Oh deer look at the swans: Effie Yeaw & Mather Lake

Living in the Sacramento area offers two nearby places for photographers to capture nature: Effie Yeaw Nature Center and Mather Lake. Both are less than 1/2 hour from my home. One March morning Ray and I went to both places.

First, we met at Effie Yeaw along the American River. The deer are very accustomed to humans and let us get close enough for me to use my 55 – 200 mm lens easily. This morning, unfortunately, we didn’t see any bucks, but there were a lot of does grazing.

We also saw turkeys and a tree branch that looked like an animal with a long neck. Do you see it too? Maybe a dragon?

After walking the trails in the nature center, Ray and I met Richard at Mather Lake. I wanted to practice carrying and shooting with my Nikon d7100, the prime 300 mm lens and new short monopod Ray made for me. This is a small lake and popular fishing spot. I had to walk to the back of the lake before I found swans close enough for me to photograph. At least I was able to carry the equipment easily.

It was a lovely morning of camaraderie, practice and exercise.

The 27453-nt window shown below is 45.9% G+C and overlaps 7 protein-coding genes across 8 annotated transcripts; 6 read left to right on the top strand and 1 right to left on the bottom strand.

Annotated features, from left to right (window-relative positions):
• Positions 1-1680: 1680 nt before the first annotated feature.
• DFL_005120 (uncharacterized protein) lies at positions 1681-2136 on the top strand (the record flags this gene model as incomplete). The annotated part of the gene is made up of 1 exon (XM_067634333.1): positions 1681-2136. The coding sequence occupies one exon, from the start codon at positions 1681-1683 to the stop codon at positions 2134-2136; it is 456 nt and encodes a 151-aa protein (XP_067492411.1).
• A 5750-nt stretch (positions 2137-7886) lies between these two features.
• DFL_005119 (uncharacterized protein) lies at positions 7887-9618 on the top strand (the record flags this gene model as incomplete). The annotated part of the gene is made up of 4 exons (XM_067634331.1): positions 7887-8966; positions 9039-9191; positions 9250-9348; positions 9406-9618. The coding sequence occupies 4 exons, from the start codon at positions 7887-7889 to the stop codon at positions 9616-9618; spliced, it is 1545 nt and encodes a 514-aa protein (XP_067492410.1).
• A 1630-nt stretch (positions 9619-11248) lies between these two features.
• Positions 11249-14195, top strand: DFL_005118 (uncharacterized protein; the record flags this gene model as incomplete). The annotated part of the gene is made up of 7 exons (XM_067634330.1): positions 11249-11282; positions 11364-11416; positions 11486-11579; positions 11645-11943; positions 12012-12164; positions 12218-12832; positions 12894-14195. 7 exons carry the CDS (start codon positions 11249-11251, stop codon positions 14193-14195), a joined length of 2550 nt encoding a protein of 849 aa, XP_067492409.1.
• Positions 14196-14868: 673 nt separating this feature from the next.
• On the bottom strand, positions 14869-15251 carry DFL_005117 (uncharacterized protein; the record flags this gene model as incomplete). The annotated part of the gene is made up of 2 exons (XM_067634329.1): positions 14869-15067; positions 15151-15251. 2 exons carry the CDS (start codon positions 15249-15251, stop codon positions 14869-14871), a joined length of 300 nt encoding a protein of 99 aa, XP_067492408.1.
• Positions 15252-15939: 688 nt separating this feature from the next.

With a little help: The Nesting Tree

Yes, with a little help we can accomplish what we thought we couldn’t. One of the reasons I bought a mirrorless camera was the need for a lighter camera. I could still hold my Nikon D7100, but with some lenses it was getting heavy, and I’m not getting younger. I currently use my Nikon for two types of shooting: ultra wide and telephoto.

The last time I tried shooting with my Nikon and an old prime (meaning metal casing) 300 mm, my photo buddy Ray saw I was having difficulty holding it steady. It was more than that, I couldn’t hold it steady. So, he made me a short monopod to anchor the lens.

I wanted to show him what I call the nesting trees in Lincoln and he wanted me to try out my new small, hand-held monopod, so off we went. And guess what, it worked. With just a little help from my friend I can now use a telephoto on my Nikon. If I ever get a telephoto for my Fuji, it would also help. The birds were across a small gully and a stretch for any 300 mm lens, but I was able to photograph them and really crop in.